This week in 1917 saw introduction of time and motion cards in the NSW Railways Department.
They were to record the time taken by each worker to complete tasks.
As these cards could be used to identify and dismiss slower workers, railway workers walked off the job in protest.
The strike quickly spread to other states and to coal mines, the waterfront and Broken Hill’s mines and transport system.
By late August, the strike had become a national one affecting almost every union worksite.
Union anger was already high because of rising costs and falling real wages.
These were being used to fund the War.
A large strike had occurred in the mining, maritime and railway industries in 1916.
Now in conjunction with this strike, there were daily protests with crowds of up to 150000.
The states and the Commonwealth fought back with strikebreakers organised from the universities and private schools.
Although most strikers capitulated by early September, the strike left bad blood.
Scabs still worked in the coalmines and on the Melbourne docks.
They would be driven out by a massive wave of strikes in 1919.
Support for strikebreakers and for the government’s conduct of the War among the middle classes encouraged Billy Hughes to try a second conscription referendum.
This week Haig again requested the Secretary of State for the Colonies to pressure the Australian Government to begin execution of Australian deserters.
Desertion rates among Australian troops were up to 10 times that of other Empire units.
Haig claimed that Australia’s fighting efficiency was deteriorating.
However, the implication of his cablegram was failure to execute Australians set a bad example to British and other Empire troops.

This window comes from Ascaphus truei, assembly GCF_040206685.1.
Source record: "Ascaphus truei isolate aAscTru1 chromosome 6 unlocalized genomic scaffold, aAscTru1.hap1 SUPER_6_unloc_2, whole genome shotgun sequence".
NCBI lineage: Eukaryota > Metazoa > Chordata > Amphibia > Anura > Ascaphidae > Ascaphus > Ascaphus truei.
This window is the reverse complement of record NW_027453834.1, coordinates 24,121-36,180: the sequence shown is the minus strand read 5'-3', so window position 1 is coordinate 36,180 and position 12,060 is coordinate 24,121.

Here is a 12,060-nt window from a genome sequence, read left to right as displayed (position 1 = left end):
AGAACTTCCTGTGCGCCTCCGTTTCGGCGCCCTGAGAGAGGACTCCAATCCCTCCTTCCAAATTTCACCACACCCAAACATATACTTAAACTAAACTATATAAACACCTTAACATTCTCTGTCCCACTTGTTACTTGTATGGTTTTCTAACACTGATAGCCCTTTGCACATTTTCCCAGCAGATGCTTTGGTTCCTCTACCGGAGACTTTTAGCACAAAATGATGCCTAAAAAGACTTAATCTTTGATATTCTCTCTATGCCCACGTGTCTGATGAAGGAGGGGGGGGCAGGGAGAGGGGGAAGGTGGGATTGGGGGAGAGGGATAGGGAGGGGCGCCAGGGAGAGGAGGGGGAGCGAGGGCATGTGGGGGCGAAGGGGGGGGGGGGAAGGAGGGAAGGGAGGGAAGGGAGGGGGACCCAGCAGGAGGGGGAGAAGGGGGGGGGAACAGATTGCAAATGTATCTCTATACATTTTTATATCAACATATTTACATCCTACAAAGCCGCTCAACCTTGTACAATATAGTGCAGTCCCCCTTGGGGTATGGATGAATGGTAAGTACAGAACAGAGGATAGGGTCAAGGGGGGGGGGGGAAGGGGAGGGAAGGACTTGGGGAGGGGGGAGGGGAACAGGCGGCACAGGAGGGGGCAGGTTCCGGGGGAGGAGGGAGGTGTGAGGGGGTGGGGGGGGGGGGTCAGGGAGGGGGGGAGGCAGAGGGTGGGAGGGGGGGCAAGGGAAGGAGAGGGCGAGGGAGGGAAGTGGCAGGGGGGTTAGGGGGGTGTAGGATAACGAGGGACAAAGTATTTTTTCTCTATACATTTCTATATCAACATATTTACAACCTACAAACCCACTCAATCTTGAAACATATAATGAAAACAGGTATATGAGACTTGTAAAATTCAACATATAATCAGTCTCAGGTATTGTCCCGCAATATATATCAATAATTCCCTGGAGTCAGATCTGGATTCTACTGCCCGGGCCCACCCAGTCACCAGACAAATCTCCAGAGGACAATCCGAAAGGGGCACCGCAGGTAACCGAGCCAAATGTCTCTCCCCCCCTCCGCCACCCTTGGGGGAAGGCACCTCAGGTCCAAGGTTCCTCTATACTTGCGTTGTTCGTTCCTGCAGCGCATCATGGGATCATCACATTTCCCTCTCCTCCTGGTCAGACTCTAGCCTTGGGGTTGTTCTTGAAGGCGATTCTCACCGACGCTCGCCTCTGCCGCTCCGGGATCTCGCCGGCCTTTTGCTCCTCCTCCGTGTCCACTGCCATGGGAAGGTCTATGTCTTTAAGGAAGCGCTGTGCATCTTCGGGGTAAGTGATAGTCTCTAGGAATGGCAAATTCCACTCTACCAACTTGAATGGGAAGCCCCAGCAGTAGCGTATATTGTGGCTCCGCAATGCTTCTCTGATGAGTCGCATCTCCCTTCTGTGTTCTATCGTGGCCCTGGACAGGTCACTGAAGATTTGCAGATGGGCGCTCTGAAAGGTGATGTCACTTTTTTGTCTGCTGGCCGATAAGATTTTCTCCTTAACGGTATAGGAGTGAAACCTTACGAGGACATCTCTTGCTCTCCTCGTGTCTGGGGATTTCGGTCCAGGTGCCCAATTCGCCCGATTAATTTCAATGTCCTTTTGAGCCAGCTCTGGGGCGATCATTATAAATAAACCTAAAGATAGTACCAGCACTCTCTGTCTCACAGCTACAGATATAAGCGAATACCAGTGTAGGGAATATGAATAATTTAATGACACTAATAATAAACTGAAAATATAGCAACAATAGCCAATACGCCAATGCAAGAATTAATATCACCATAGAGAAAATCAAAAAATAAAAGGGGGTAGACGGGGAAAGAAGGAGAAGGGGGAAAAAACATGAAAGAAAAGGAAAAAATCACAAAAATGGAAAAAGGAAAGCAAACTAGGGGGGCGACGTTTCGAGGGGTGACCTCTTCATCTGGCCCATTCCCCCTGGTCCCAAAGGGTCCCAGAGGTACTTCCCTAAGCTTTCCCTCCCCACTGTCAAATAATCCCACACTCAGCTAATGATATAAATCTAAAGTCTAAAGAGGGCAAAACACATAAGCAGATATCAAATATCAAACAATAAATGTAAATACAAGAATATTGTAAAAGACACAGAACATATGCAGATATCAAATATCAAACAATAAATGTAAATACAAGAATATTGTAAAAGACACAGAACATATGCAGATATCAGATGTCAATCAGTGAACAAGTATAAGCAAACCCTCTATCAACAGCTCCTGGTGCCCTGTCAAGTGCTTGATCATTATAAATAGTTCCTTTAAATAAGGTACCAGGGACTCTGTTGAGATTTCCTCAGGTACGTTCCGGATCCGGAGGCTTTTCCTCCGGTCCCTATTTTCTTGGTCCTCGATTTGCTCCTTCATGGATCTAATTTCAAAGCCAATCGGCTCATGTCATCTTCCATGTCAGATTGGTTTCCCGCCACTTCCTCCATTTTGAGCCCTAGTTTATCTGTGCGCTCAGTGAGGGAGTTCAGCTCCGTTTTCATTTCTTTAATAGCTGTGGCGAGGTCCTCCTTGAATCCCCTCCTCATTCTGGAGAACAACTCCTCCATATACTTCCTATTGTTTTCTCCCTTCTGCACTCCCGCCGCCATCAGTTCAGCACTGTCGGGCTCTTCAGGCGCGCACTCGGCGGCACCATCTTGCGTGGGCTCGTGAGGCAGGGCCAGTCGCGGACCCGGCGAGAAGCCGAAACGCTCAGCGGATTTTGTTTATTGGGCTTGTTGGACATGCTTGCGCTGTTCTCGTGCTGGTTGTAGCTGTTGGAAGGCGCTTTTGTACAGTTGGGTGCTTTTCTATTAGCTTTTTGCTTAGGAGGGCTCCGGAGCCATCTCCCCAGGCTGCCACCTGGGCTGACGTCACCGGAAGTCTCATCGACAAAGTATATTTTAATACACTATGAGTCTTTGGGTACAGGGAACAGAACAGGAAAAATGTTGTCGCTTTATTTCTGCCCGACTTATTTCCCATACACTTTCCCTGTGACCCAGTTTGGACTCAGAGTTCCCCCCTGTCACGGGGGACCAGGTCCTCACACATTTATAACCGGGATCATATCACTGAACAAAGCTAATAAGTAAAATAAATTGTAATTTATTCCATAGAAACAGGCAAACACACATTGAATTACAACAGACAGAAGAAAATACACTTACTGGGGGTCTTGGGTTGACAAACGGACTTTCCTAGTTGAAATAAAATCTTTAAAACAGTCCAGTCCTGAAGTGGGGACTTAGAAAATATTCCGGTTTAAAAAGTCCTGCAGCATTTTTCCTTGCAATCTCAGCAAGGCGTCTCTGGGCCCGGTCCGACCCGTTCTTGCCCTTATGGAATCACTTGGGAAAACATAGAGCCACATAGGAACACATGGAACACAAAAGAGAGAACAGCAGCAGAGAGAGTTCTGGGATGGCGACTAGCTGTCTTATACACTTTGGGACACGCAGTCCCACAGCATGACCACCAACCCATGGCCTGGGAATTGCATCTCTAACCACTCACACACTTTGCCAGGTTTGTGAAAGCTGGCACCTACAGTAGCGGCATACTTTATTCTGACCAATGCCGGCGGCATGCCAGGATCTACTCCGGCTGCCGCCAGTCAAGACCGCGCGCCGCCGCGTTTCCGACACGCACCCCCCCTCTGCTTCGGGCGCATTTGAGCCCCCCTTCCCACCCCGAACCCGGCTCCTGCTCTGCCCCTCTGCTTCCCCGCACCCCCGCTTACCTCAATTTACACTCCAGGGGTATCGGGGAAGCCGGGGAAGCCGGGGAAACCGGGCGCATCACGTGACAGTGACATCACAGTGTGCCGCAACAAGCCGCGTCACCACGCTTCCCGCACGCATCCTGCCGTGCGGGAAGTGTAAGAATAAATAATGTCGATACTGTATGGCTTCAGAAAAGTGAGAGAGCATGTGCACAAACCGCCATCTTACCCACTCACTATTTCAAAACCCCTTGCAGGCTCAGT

During the War, 133 Australian soldiers would be sentenced to death for desertion or mutiny.
The Australian Cabinet commuted all such death sentences.
Meanwhile, an 18-year-old youth appeared before Benalla Magistrates Court this week.
He was charged with stealing an exercise book valued at one cent from the Emu Bridge State School.
He claimed respectability.
However, police claimed he loitered around billiard halls.
The magistrate told the boy that loitering was not the way to respectability.
He was convicted of theft and fined $30 with 25c in costs.
Another youth appeared before the Children’s Court charged with stealing a purse and money at the recent Japanese Fair.
The matter was adjourned for three months to see if the boy behaved himself.
This week Benalla residents could see a crimson Aurora Australis or Southern Lights during the early part of the nights.
The trustees of the late Alexander Miller, who died in 1914, announced that they held between $160000 and $180000 to build houses for the poor in Geelong, Shepparton, Numurkah, Benalla and Rushworth.
— John Barry, Anzac Commemorative Working Party, Coo-ee — Honouring our WWI Heroes